Several weeks ago, the Health Ministry decided to buy new electronic cards from the European Union funds; they were intended to replace the current health insurance cards by 2017 and also be used to log into the electronic health-care network, the eHealth system in which people could be able to check on their health records and doctors to prescribe medicines in the electronic way, the Sme daily wrote on December 16.
The new cards were to cost €22.7 million without VAT. The National centre of Medical Information wanted to also spend another €1.5 million without VAT for the scanner of the new cards.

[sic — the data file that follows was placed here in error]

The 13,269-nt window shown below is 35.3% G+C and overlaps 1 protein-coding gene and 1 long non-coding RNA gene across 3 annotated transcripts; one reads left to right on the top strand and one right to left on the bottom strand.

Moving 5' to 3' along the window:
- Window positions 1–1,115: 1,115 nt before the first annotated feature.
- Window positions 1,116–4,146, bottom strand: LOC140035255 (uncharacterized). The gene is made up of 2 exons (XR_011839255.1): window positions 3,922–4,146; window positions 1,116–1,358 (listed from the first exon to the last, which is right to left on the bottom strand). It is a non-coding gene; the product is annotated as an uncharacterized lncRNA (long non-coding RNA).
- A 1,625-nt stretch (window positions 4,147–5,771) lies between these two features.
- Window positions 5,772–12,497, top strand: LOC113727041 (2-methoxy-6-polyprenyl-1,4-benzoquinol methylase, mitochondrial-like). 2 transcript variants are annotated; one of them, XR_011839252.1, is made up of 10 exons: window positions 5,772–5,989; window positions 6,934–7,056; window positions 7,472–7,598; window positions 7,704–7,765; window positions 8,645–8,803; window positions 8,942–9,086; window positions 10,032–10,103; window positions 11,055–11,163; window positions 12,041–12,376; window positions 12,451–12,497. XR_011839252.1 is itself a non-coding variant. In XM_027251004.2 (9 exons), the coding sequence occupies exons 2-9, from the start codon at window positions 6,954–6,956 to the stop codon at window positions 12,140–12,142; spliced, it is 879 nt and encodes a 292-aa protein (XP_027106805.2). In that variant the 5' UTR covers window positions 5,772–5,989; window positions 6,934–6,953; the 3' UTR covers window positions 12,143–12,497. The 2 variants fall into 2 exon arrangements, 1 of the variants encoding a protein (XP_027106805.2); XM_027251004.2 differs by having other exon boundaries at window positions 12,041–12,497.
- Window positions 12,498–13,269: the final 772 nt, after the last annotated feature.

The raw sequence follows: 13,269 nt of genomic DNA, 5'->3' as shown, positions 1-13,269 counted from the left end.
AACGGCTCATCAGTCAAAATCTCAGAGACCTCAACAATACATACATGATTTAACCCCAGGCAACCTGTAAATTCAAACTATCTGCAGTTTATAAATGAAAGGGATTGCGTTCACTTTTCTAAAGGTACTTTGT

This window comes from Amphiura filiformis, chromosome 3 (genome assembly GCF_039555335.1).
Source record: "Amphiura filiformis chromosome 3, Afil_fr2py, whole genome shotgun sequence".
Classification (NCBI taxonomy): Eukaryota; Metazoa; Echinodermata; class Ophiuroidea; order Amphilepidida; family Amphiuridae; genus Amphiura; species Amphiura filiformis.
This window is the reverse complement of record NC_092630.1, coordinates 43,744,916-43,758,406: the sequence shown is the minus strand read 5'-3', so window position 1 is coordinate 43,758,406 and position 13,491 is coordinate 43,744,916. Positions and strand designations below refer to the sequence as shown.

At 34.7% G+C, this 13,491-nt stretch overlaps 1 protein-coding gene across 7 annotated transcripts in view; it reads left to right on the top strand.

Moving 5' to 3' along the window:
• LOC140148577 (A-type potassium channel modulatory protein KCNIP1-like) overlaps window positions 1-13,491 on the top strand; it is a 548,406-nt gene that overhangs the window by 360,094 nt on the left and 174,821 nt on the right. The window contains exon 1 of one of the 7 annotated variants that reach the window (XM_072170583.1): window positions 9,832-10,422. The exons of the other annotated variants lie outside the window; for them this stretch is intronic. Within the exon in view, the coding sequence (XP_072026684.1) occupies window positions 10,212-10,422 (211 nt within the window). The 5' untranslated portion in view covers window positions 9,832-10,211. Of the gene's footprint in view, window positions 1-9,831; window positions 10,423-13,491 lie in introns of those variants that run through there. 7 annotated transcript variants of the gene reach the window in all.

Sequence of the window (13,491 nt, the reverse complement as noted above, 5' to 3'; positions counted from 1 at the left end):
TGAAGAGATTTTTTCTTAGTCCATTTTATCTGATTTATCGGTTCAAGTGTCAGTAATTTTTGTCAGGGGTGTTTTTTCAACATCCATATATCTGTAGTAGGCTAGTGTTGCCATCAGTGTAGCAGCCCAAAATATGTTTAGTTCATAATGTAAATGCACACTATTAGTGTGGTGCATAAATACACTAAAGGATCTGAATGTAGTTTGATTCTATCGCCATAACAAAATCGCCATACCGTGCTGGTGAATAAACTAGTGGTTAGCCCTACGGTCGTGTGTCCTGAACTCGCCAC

However, some experts found this project useless; mainly because there are already electronic ID cards which could be used as bills of health/health cards as well. In this issue, the Finance Ministry sided with the IT experts and the non-governmental organisations and elaborated a document that asks for the whole project to be re-evaluated and remade.
The Health Ministry confirmed this information. “Currently, a study is being updated which is to be published after it has been approved,” ministry spokesman Peter Bubla told Sme. “This issue is still being negotiated by the Health Ministry and the Finance Ministry. We are also analysing the possibilities of how to eliminate two cards with one chip.”
17. Dec 2015 at 13:46 | Compiled by Spectator staff